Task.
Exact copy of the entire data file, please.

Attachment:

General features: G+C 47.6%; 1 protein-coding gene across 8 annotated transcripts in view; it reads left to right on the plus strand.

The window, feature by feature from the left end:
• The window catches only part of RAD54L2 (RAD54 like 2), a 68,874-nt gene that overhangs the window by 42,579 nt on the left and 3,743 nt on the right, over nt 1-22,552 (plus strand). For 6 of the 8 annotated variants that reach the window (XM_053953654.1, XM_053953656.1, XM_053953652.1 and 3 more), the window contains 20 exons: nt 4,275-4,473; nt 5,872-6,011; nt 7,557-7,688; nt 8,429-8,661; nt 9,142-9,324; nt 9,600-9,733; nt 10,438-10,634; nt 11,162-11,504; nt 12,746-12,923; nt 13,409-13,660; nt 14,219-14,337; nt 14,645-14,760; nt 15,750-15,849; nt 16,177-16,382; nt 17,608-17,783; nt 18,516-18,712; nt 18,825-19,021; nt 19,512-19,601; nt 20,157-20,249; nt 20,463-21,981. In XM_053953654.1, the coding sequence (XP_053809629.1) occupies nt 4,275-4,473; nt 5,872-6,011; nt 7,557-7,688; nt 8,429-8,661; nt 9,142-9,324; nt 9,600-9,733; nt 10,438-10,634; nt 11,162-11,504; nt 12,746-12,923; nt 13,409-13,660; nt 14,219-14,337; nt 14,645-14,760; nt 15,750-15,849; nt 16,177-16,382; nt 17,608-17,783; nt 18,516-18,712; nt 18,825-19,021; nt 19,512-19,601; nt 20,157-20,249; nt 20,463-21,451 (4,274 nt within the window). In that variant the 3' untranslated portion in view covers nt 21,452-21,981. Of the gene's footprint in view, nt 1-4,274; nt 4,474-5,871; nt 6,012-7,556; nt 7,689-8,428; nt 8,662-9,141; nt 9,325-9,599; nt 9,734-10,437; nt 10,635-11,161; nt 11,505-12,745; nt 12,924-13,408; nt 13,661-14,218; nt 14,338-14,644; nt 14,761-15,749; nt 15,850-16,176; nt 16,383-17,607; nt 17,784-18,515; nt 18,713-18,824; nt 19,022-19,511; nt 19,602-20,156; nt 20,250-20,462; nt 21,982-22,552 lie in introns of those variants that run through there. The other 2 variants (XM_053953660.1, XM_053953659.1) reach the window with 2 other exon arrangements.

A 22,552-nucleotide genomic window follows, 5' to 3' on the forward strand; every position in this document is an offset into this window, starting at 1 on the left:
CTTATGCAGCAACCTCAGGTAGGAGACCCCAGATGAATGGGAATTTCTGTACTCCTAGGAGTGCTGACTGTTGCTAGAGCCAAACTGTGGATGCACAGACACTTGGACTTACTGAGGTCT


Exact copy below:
General features: G+C 47.6%; 1 protein-coding gene across 8 annotated transcripts in view; it reads left to right on the plus strand.

The window, feature by feature from the left end:
• The window catches only part of RAD54L2 (RAD54 like 2), a 68,874-nt gene that overhangs the window by 42,579 nt on the left and 3,743 nt on the right, over nt 1-22,552 (plus strand). For 6 of the 8 annotated variants that reach the window (XM_053953654.1, XM_053953656.1, XM_053953652.1 and 3 more), the window contains 20 exons: nt 4,275-4,473; nt 5,872-6,011; nt 7,557-7,688; nt 8,429-8,661; nt 9,142-9,324; nt 9,600-9,733; nt 10,438-10,634; nt 11,162-11,504; nt 12,746-12,923; nt 13,409-13,660; nt 14,219-14,337; nt 14,645-14,760; nt 15,750-15,849; nt 16,177-16,382; nt 17,608-17,783; nt 18,516-18,712; nt 18,825-19,021; nt 19,512-19,601; nt 20,157-20,249; nt 20,463-21,981. In XM_053953654.1, the coding sequence (XP_053809629.1) occupies nt 4,275-4,473; nt 5,872-6,011; nt 7,557-7,688; nt 8,429-8,661; nt 9,142-9,324; nt 9,600-9,733; nt 10,438-10,634; nt 11,162-11,504; nt 12,746-12,923; nt 13,409-13,660; nt 14,219-14,337; nt 14,645-14,760; nt 15,750-15,849; nt 16,177-16,382; nt 17,608-17,783; nt 18,516-18,712; nt 18,825-19,021; nt 19,512-19,601; nt 20,157-20,249; nt 20,463-21,451 (4,274 nt within the window). In that variant the 3' untranslated portion in view covers nt 21,452-21,981. Of the gene's footprint in view, nt 1-4,274; nt 4,474-5,871; nt 6,012-7,556; nt 7,689-8,428; nt 8,662-9,141; nt 9,325-9,599; nt 9,734-10,437; nt 10,635-11,161; nt 11,505-12,745; nt 12,924-13,408; nt 13,661-14,218; nt 14,338-14,644; nt 14,761-15,749; nt 15,850-16,176; nt 16,383-17,607; nt 17,784-18,515; nt 18,713-18,824; nt 19,022-19,511; nt 19,602-20,156; nt 20,250-20,462; nt 21,982-22,552 lie in introns of those variants that run through there. The other 2 variants (XM_053953660.1, XM_053953659.1) reach the window with 2 other exon arrangements.

A 22,552-nucleotide genomic window follows, 5' to 3' on the forward strand; every position in this document is an offset into this window, starting at 1 on the left:
CTTATGCAGCAACCTCAGGTAGGAGACCCCAGATGAATGGGAATTTCTGTACTCCTAGGAGTGCTGACTGTTGCTAGAGCCAAACTGTGGATGCACAGACACTTGGACTTACTGAGGTCT